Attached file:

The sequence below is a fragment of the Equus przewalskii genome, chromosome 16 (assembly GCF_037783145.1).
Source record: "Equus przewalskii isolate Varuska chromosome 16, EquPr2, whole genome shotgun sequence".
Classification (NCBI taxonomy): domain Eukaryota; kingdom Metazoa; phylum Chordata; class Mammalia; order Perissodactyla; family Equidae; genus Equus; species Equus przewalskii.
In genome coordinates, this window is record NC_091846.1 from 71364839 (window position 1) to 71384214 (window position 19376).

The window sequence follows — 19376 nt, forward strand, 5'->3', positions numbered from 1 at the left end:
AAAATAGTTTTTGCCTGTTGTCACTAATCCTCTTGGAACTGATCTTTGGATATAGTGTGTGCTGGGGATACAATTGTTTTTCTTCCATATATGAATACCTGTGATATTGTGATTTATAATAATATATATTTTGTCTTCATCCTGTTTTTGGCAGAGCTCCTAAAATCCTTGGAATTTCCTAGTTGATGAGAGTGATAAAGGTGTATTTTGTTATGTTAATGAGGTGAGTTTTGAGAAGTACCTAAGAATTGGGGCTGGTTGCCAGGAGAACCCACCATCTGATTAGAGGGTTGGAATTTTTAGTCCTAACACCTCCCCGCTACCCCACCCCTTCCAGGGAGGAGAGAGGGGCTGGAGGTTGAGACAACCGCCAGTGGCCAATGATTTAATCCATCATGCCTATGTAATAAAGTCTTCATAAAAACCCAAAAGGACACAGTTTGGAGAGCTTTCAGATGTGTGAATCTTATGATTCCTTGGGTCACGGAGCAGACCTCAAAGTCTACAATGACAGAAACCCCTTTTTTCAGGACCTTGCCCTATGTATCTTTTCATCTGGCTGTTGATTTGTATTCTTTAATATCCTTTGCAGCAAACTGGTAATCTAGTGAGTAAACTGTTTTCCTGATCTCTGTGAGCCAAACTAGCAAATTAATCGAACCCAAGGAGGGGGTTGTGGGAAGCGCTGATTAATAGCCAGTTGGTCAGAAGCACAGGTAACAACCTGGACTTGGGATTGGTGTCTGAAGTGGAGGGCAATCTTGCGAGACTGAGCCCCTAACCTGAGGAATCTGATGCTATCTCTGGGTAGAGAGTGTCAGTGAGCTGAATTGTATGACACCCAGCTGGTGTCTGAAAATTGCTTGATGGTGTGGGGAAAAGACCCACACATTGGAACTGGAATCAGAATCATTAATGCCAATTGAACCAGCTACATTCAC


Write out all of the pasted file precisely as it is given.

The sequence below is a fragment of the Equus przewalskii genome, chromosome 16 (assembly GCF_037783145.1).
Source record: "Equus przewalskii isolate Varuska chromosome 16, EquPr2, whole genome shotgun sequence".
Classification (NCBI taxonomy): domain Eukaryota; kingdom Metazoa; phylum Chordata; class Mammalia; order Perissodactyla; family Equidae; genus Equus; species Equus przewalskii.
In genome coordinates, this window is record NC_091846.1 from 71364839 (window position 1) to 71384214 (window position 19376).

The window sequence follows — 19376 nt, forward strand, 5'->3', positions numbered from 1 at the left end:
AAAATAGTTTTTGCCTGTTGTCACTAATCCTCTTGGAACTGATCTTTGGATATAGTGTGTGCTGGGGATACAATTGTTTTTCTTCCATATATGAATACCTGTGATATTGTGATTTATAATAATATATATTTTGTCTTCATCCTGTTTTTGGCAGAGCTCCTAAAATCCTTGGAATTTCCTAGTTGATGAGAGTGATAAAGGTGTATTTTGTTATGTTAATGAGGTGAGTTTTGAGAAGTACCTAAGAATTGGGGCTGGTTGCCAGGAGAACCCACCATCTGATTAGAGGGTTGGAATTTTTAGTCCTAACACCTCCCCGCTACCCCACCCCTTCCAGGGAGGAGAGAGGGGCTGGAGGTTGAGACAACCGCCAGTGGCCAATGATTTAATCCATCATGCCTATGTAATAAAGTCTTCATAAAAACCCAAAAGGACACAGTTTGGAGAGCTTTCAGATGTGTGAATCTTATGATTCCTTGGGTCACGGAGCAGACCTCAAAGTCTACAATGACAGAAACCCCTTTTTTCAGGACCTTGCCCTATGTATCTTTTCATCTGGCTGTTGATTTGTATTCTTTAATATCCTTTGCAGCAAACTGGTAATCTAGTGAGTAAACTGTTTTCCTGATCTCTGTGAGCCAAACTAGCAAATTAATCGAACCCAAGGAGGGGGTTGTGGGAAGCGCTGATTAATAGCCAGTTGGTCAGAAGCACAGGTAACAACCTGGACTTGGGATTGGTGTCTGAAGTGGAGGGCAATCTTGCGAGACTGAGCCCCTAACCTGAGGAATCTGATGCTATCTCTGGGTAGAGAGTGTCAGTGAGCTGAATTGTATGACACCCAGCTGGTGTCTGAAAATTGCTTGATGGTGTGGGGAAAAGACCCACACATTGGAACTGGAATCAGAATCATTAATGCCAATTGAACCAGCTACATTCAC